The Syrian government says the attacks by gunmen and suicide bombers that hit the Syrian western city of Homs won’t go unpunished.
Bashar al-Jaafari, head of the Syrian government delegation in UN-sponsored peace talks in Geneva, said the attacks were a clear message from sponsors of terrorism.
The attacks early Saturday targeted security offices in central Homs’ Ghouta and al-Mahatta districts, leaving dozens dead.
Jihadist group Tahrir al-Sham – formed this year from several groups, including al-Qaida’s former Syrian branch, Jabhat Fatah al-Sham – claimed responsibility for the attacks in a brief statement on the Internet.
High-ranking military and police officials – including provincial army intelligence chief General Hassan Daabul, according to Syrian state-run media – were among the dead.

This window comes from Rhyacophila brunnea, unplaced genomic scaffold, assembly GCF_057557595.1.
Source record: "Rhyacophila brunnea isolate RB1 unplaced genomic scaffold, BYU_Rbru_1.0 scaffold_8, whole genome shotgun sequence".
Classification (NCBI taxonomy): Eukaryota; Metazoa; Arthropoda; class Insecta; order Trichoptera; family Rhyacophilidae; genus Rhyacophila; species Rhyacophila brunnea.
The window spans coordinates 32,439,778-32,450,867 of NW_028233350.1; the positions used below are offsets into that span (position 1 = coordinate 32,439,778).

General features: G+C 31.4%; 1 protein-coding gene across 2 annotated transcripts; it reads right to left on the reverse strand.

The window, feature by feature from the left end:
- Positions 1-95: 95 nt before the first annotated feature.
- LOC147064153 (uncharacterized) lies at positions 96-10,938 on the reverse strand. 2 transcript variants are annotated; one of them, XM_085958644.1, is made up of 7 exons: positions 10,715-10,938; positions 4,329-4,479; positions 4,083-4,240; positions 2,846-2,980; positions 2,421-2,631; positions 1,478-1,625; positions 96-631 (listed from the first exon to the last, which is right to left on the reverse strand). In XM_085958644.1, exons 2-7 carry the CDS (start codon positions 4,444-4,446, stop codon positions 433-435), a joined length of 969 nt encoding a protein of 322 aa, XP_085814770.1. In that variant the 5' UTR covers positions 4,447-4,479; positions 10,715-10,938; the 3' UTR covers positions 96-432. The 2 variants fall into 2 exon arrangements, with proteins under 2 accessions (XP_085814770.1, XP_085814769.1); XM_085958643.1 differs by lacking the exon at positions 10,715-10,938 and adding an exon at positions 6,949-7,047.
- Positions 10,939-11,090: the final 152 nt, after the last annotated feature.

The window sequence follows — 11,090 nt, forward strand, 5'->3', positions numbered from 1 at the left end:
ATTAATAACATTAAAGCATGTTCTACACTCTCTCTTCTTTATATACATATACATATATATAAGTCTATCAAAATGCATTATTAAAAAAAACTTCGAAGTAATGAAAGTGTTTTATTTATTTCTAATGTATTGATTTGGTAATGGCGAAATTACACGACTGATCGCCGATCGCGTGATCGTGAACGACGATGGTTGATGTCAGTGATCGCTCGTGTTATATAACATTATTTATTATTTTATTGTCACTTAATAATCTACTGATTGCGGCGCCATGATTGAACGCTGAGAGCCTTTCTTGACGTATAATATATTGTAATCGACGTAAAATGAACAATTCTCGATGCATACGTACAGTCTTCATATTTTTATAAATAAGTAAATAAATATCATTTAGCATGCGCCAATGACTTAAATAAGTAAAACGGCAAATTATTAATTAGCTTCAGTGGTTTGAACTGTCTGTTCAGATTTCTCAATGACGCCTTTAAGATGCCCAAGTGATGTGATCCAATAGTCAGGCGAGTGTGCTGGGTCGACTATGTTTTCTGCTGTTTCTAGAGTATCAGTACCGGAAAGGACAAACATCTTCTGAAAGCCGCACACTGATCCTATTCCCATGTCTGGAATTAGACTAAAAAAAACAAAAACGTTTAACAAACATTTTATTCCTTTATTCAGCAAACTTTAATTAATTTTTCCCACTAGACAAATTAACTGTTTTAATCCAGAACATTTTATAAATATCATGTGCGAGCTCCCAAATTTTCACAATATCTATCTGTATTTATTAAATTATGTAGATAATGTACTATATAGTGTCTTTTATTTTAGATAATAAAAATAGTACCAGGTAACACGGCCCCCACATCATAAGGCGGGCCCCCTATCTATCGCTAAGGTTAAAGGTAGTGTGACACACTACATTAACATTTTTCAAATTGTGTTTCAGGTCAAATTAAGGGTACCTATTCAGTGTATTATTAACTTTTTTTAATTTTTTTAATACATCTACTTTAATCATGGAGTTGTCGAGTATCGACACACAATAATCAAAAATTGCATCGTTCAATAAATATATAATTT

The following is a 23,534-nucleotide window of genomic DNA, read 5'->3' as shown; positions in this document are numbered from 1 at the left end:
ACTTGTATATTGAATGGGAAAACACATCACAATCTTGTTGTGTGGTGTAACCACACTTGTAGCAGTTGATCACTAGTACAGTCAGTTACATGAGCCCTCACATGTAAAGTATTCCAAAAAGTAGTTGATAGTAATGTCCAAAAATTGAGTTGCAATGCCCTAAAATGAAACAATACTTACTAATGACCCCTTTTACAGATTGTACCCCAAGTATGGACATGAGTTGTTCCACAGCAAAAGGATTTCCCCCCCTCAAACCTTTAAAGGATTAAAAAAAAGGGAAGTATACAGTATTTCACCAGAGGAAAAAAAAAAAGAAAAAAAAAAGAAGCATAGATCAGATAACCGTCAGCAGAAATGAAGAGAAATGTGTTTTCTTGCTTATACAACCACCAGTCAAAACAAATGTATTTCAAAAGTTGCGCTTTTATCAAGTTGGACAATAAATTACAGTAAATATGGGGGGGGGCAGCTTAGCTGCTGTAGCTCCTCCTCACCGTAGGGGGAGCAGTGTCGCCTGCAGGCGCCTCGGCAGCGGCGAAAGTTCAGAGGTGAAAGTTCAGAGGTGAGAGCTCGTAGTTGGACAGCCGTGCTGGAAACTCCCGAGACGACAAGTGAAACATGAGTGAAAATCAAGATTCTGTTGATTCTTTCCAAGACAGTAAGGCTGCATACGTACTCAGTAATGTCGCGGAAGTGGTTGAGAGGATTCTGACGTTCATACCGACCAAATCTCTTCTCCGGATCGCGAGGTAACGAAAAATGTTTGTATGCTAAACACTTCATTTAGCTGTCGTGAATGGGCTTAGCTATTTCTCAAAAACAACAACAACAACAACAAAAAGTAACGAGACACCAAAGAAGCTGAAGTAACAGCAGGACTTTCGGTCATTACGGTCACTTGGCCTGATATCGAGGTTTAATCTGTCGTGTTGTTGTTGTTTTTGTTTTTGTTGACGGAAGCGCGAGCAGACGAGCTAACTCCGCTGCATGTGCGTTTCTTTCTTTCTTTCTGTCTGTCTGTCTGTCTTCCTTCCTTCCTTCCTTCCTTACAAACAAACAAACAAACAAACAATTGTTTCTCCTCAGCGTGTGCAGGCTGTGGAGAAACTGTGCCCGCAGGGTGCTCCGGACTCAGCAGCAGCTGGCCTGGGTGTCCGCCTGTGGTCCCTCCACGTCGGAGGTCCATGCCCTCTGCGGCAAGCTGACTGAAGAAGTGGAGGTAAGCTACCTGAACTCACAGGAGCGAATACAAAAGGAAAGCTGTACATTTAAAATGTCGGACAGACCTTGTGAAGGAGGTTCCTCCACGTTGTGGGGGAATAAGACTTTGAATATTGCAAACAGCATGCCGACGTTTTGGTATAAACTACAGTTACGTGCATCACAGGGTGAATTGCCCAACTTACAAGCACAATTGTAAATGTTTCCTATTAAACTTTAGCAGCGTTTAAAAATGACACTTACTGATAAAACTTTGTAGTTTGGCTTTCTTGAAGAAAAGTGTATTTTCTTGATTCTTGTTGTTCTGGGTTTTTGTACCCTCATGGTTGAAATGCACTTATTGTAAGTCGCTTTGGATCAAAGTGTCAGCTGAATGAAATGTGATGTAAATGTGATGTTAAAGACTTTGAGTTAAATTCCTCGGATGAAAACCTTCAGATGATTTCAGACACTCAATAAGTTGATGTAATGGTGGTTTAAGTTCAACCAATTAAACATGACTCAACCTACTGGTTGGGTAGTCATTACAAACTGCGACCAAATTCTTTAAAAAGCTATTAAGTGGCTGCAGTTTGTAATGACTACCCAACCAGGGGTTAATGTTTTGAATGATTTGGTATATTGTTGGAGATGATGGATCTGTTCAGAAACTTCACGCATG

The Syrian government demanded that the UN special envoy for Syria, Staffan de Mistura, and all members of the opposition delegation condemn the attacks in Homs, warning that any party that did not do so would be regarded as a terrorism accomplice.
“Of course we condemn terrorism, as we’ve done on numerous occasions,” the head of the Syrian opposition delegation at the peace talks, Nasr al-Hariri, said on Saturday.
He also pledged that the opposition would not withdraw from the diplomatic process despite the series of attacks that have sparked fears of an end to the truce that has generally held since late December.
One member of the opposition delegation at the peace talks in Geneva, however, said there was reason to suspect the government had a role in the Homs attacks.
“It’s strange that this could have happened in an area with such a high level of security,” Colonel Fateh Hassoun, a representative of an armed faction in Syria, said.